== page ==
Geriinaz profile image
Geriinaz in reply to KimiJay

Thank you so much KimiJay. I consider every option when I am given advice. Other people's experiences are the best teachers. I have a hard time with asking for help. Unfortunately, I have "trained" my family that mom does it best. Now, that is kicking me in the Butt! I get alot of support from my family, but we are a small pod. Fibro IS a very odd reality to be in! It's not just the physical pain. I am in a fog most of the time. As you know from being a similar age, there are things that naturally happen to our brain and thought process. Add that to the fibro fog, and it often feels like we are living in a different universe. Thans for you arvice and for being kind. Be well!!!

Geri

KimiJay profile image
KimiJay in reply to Geriinaz

Thanks Geri. Everything you have said resonates with me. The ageing brain and the fog ... oh yes! - Well, today (after a good chiropractic session yesterday) I really am having a me day in which I finally put some order into my study and set myself up to be more productive in our local writing class where I can share what I like doing with lovely supportive people. It's been a long time coming! I suppose 'one day at a time' is good advice to us but planning for continuing minor crises and struggling to do anything sort of gets in the way of that. Good luck with your day and I hope some gentle, helpful changes start happening for you and your family. They sound just great. xx Jo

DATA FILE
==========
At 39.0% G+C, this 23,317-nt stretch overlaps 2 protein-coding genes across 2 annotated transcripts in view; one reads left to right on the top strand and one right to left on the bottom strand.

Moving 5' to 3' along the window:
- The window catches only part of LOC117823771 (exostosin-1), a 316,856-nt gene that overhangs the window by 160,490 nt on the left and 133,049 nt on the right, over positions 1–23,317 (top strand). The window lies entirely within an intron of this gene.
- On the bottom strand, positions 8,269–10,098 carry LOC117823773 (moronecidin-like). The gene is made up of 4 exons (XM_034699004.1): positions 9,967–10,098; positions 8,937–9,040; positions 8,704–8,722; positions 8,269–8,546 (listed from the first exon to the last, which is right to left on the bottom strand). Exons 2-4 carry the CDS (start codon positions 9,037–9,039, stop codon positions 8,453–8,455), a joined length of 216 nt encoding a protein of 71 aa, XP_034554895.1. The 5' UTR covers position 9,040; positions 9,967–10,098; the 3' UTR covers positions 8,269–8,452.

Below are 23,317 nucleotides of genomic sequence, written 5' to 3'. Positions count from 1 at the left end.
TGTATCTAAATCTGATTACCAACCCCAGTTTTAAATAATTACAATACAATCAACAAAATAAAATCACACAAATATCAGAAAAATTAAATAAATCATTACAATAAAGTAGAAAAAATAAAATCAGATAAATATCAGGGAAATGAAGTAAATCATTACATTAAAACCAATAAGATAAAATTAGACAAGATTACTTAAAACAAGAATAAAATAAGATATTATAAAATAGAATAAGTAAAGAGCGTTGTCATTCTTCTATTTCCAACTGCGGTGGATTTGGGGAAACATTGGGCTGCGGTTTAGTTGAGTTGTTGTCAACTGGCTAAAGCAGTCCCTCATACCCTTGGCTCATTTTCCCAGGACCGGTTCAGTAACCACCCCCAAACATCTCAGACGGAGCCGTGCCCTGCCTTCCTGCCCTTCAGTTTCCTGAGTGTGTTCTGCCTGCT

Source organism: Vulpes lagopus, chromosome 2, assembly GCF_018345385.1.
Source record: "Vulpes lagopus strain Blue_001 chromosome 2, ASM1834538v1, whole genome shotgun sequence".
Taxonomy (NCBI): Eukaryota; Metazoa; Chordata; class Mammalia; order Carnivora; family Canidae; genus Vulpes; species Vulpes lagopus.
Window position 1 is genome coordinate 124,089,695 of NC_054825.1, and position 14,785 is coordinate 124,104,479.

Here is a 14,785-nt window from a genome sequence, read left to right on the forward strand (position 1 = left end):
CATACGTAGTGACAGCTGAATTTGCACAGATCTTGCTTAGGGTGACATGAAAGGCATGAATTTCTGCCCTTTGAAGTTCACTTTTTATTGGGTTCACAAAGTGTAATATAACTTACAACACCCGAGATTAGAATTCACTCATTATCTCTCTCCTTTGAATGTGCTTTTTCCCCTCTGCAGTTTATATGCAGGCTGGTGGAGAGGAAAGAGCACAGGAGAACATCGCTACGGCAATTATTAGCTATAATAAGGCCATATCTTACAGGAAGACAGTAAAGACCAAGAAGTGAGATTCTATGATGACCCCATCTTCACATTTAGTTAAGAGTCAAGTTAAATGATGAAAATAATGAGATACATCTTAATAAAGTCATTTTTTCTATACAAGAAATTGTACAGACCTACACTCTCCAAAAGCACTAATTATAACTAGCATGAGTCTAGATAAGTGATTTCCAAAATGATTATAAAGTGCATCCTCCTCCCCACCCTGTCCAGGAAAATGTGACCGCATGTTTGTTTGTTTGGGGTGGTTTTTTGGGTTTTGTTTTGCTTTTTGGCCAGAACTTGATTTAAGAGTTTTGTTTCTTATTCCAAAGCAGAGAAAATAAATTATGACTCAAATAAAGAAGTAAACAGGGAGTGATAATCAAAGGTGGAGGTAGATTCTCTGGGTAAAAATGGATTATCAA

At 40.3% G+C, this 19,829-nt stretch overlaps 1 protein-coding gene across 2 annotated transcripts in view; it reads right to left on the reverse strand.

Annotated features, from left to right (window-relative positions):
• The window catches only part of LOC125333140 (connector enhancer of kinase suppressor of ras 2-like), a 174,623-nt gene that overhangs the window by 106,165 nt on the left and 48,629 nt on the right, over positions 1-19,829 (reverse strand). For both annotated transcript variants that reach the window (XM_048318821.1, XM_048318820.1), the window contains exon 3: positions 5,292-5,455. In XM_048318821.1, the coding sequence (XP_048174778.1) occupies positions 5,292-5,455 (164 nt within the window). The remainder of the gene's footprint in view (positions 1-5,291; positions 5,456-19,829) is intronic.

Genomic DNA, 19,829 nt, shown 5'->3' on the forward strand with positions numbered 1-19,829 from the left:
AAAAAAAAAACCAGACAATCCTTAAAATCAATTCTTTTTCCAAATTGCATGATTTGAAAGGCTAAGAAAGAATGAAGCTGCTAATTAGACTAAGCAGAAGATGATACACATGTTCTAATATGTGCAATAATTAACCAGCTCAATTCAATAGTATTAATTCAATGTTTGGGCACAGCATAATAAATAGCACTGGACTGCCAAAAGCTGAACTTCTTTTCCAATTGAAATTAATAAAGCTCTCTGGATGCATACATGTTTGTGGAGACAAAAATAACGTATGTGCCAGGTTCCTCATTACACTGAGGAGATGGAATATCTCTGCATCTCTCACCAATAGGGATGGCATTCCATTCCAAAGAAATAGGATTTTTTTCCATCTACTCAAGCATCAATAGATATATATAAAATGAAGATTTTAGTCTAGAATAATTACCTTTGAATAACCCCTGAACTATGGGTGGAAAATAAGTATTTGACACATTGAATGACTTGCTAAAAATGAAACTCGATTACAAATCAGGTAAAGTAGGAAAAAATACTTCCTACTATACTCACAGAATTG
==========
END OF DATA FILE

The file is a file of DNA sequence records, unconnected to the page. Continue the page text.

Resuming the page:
Cotswolds25121 profile image
Cotswolds25121 in reply to KimiJay

well said 👼❤️X

KimiJay profile image
KimiJay in reply to Cotswolds25121

Thanks Cotswolds, and hi, My area too. Do you belong to any actual, physical support groups round about? Jo ... KJ

Cotswolds25121 profile image
Cotswolds25121 in reply to KimiJay

Sorry KimiJay, I just wrote a long post to you but I have had a stressful time after work when I got home as I couldn’t open my front door so 5 hours later after my flu jab and work, arriving home I have just replied to you and it didn’t forward to you😢 I’m down £900 for an emergency locksmith and my poor mum has paid for the bill as I don’t have the money in my account,‘I don’t get paid until Monday and Im a carer and it would take my whole months wages 😢what a sad world it is today.!if it wasn’t for my 94’year old mum who believe me is by no means wealthy I don’t know what I would have done 😢I am exhausted and in pain and sooo tired that I shall say good night

KimiJay profile image
KimiJay in reply to Cotswolds25121

Oh my goodness! No one needs that kind of problem. That was a huge amount to pay. I feel for you especially under the present ridiculous financial mess the country is in. - What a fantastic mum you must have though. That's love! - I would like to think that there is some way you could at least get some help with paying for that from somewhere. Seems rather exorbitant to be charged that. It was a really wet day too. You were truly stuffed with that happening and the jab. - I hope you are feeling ok today but expect you probably are not. - Don't worry about replying unless you want to offload some more. Happy to listen. xx Jo

Cotswolds25121 profile image
Cotswolds25121 in reply to KimiJay

thank you KimiJay❤️Xx

ShelWhitt profile image
ShelWhitt